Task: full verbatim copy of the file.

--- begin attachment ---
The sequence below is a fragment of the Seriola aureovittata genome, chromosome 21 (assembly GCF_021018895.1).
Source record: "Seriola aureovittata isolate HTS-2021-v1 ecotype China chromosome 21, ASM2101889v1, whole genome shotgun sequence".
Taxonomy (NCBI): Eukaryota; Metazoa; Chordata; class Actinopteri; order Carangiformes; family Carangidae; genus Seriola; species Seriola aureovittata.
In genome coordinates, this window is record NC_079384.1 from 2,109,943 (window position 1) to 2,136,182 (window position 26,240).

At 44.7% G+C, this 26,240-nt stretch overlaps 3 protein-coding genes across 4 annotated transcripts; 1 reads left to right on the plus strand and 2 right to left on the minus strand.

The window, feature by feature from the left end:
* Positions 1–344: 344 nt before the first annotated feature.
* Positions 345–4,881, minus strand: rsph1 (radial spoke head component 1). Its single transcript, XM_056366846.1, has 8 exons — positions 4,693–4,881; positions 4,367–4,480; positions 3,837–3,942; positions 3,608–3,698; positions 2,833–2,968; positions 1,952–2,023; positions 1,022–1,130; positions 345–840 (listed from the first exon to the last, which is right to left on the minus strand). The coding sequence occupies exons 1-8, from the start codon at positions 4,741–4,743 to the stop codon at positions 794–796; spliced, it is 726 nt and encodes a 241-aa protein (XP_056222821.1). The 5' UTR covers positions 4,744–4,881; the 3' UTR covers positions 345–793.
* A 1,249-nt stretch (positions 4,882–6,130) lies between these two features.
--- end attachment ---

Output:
The sequence below is a fragment of the Seriola aureovittata genome, chromosome 21 (assembly GCF_021018895.1).
Source record: "Seriola aureovittata isolate HTS-2021-v1 ecotype China chromosome 21, ASM2101889v1, whole genome shotgun sequence".
Taxonomy (NCBI): Eukaryota; Metazoa; Chordata; class Actinopteri; order Carangiformes; family Carangidae; genus Seriola; species Seriola aureovittata.
In genome coordinates, this window is record NC_079384.1 from 2,109,943 (window position 1) to 2,136,182 (window position 26,240).

At 44.7% G+C, this 26,240-nt stretch overlaps 3 protein-coding genes across 4 annotated transcripts; 1 reads left to right on the plus strand and 2 right to left on the minus strand.

The window, feature by feature from the left end:
* Positions 1–344: 344 nt before the first annotated feature.
* Positions 345–4,881, minus strand: rsph1 (radial spoke head component 1). Its single transcript, XM_056366846.1, has 8 exons — positions 4,693–4,881; positions 4,367–4,480; positions 3,837–3,942; positions 3,608–3,698; positions 2,833–2,968; positions 1,952–2,023; positions 1,022–1,130; positions 345–840 (listed from the first exon to the last, which is right to left on the minus strand). The coding sequence occupies exons 1-8, from the start codon at positions 4,741–4,743 to the stop codon at positions 794–796; spliced, it is 726 nt and encodes a 241-aa protein (XP_056222821.1). The 5' UTR covers positions 4,744–4,881; the 3' UTR covers positions 345–793.
* A 1,249-nt stretch (positions 4,882–6,130) lies between these two features.